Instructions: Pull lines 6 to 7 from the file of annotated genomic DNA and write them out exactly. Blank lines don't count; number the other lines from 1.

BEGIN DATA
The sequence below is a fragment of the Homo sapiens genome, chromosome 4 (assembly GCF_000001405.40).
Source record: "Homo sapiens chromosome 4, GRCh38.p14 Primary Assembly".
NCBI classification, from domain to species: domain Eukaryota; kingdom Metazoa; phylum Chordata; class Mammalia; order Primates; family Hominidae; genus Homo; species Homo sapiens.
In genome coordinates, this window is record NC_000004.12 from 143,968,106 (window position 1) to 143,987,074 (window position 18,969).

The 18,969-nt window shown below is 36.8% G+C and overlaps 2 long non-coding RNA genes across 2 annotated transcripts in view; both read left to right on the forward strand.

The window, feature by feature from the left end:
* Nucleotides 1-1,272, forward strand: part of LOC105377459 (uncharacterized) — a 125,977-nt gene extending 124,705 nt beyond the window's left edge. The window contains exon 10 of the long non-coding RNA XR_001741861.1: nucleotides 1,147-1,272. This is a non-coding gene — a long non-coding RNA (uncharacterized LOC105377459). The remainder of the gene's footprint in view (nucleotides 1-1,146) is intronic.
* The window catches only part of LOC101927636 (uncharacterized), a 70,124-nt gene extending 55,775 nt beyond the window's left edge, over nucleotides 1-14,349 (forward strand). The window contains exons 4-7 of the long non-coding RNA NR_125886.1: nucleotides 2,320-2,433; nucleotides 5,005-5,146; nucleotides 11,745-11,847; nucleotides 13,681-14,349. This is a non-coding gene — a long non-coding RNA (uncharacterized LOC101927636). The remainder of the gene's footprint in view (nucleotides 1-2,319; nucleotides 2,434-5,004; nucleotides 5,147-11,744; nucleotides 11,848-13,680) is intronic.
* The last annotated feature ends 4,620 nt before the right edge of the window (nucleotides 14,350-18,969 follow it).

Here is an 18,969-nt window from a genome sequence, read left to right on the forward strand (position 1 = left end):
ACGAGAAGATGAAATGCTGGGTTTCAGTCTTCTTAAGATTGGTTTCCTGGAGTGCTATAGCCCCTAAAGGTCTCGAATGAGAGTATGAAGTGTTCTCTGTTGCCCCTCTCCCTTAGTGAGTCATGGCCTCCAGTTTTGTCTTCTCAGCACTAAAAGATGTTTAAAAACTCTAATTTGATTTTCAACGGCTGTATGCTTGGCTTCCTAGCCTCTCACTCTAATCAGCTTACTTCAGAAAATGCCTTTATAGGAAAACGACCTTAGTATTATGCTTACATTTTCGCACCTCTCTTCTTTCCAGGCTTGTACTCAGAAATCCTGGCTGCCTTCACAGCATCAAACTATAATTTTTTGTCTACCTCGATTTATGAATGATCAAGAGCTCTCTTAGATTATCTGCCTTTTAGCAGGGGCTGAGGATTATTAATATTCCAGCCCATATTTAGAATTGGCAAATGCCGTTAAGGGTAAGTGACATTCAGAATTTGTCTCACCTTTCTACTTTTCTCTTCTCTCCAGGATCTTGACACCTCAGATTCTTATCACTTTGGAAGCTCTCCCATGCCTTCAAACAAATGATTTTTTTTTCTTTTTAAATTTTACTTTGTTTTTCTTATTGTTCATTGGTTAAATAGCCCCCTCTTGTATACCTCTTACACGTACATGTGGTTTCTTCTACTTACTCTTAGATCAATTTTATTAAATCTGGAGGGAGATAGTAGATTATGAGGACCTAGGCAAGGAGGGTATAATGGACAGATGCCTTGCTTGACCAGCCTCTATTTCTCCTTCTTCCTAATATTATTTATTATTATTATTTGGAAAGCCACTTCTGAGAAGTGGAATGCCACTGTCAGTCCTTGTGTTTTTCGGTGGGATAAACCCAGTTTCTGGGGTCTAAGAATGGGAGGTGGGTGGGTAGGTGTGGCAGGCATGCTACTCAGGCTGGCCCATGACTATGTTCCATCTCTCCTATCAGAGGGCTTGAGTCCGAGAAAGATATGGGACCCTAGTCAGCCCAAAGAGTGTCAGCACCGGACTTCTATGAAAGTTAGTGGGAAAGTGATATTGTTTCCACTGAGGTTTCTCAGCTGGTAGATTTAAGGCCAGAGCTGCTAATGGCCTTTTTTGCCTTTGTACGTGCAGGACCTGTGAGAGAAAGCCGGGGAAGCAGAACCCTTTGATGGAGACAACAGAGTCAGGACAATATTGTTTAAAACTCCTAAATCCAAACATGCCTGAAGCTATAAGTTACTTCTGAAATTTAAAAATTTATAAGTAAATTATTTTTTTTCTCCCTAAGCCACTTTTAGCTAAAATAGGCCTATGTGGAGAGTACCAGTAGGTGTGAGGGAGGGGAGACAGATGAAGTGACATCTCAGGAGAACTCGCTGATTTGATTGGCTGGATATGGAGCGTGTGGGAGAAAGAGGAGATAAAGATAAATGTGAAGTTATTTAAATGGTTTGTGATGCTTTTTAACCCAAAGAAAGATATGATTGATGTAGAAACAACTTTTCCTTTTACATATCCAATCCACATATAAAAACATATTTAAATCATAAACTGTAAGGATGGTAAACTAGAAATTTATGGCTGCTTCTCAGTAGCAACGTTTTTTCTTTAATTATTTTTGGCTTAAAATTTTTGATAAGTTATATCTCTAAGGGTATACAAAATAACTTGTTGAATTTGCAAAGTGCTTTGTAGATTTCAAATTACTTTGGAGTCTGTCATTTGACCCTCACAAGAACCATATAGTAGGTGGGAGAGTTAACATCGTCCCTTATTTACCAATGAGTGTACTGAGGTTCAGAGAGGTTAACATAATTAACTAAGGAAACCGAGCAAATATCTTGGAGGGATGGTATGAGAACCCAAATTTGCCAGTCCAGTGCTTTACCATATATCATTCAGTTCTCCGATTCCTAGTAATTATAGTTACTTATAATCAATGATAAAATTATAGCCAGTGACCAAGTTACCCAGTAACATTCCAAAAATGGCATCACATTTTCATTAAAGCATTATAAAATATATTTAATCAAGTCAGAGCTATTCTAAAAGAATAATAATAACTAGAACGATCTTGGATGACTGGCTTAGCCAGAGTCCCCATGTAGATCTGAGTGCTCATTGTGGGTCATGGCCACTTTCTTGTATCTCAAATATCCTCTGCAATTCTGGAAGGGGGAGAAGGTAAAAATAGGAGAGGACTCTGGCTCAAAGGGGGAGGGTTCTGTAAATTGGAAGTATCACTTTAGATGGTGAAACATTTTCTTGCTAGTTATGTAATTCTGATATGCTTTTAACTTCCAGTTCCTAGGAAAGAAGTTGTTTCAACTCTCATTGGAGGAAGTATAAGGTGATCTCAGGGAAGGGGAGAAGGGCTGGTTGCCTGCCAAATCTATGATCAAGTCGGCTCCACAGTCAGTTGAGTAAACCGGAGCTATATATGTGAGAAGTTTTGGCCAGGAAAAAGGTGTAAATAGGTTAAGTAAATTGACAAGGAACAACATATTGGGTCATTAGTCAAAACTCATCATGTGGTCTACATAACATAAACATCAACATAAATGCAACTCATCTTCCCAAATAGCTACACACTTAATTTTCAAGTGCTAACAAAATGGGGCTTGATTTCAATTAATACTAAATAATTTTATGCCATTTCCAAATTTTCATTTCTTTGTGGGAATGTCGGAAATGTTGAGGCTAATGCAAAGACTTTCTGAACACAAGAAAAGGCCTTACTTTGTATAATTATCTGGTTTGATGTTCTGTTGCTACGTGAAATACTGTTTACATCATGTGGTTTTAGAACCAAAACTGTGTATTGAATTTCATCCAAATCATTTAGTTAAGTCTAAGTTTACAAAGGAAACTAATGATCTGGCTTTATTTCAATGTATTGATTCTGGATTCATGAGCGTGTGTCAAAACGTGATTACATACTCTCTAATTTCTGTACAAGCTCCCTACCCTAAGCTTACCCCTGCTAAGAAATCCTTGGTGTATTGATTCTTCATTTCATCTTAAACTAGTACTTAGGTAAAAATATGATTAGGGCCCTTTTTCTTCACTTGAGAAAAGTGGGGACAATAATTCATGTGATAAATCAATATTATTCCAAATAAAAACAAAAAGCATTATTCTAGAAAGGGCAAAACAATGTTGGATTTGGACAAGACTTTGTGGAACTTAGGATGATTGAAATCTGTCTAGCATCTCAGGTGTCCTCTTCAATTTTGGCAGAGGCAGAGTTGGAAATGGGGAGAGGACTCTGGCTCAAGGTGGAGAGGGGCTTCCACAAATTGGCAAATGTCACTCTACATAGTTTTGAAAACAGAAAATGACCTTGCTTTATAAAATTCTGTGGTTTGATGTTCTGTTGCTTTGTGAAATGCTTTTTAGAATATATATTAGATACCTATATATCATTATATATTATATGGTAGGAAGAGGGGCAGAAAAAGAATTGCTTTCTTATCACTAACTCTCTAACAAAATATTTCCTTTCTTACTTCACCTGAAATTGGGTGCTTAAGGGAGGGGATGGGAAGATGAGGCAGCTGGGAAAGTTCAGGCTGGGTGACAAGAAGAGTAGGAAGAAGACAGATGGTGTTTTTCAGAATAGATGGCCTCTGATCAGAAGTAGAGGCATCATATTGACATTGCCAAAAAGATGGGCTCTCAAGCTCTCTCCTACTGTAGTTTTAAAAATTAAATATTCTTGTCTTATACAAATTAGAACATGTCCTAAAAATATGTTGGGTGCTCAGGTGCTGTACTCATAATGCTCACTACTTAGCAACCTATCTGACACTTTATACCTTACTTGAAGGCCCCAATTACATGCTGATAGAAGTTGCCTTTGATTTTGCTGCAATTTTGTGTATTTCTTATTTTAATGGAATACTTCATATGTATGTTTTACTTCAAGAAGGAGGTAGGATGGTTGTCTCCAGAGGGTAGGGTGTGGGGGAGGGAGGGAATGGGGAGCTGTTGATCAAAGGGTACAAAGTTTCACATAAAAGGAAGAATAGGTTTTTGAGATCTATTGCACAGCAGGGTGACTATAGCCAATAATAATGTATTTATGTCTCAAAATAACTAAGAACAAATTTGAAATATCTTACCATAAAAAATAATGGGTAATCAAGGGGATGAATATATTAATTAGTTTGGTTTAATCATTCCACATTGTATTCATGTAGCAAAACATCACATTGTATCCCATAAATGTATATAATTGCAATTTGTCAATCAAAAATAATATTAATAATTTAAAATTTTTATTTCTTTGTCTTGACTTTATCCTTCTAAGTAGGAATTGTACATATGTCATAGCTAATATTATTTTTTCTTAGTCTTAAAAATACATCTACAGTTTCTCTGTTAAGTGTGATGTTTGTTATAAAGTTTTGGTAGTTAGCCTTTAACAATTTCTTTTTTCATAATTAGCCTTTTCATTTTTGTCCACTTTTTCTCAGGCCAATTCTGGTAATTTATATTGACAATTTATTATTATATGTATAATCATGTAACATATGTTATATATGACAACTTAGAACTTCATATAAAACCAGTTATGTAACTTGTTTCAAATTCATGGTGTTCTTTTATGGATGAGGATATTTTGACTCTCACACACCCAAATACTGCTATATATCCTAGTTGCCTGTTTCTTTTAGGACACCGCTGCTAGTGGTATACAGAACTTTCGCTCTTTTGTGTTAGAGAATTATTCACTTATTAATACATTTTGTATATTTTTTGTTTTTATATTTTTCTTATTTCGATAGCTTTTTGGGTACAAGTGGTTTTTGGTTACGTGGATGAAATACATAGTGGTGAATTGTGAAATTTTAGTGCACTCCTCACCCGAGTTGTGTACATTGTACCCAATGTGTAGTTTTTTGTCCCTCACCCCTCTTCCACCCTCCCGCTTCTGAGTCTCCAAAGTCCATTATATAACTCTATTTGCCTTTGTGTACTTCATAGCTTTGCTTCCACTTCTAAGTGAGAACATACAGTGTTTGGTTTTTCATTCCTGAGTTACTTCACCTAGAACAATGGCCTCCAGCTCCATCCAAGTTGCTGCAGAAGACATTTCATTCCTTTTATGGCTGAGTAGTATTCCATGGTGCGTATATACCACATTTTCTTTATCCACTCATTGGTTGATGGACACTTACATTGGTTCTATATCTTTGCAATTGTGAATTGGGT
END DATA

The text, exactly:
The window, feature by feature from the left end:
* Nucleotides 1-1,272, forward strand: part of LOC105377459 (uncharacterized) — a 125,977-nt gene extending 124,705 nt beyond the window's left edge. The window contains exon 10 of the long non-coding RNA XR_001741861.1: nucleotides 1,147-1,272. This is a non-coding gene — a long non-coding RNA (uncharacterized LOC105377459). The remainder of the gene's footprint in view (nucleotides 1-1,146) is intronic.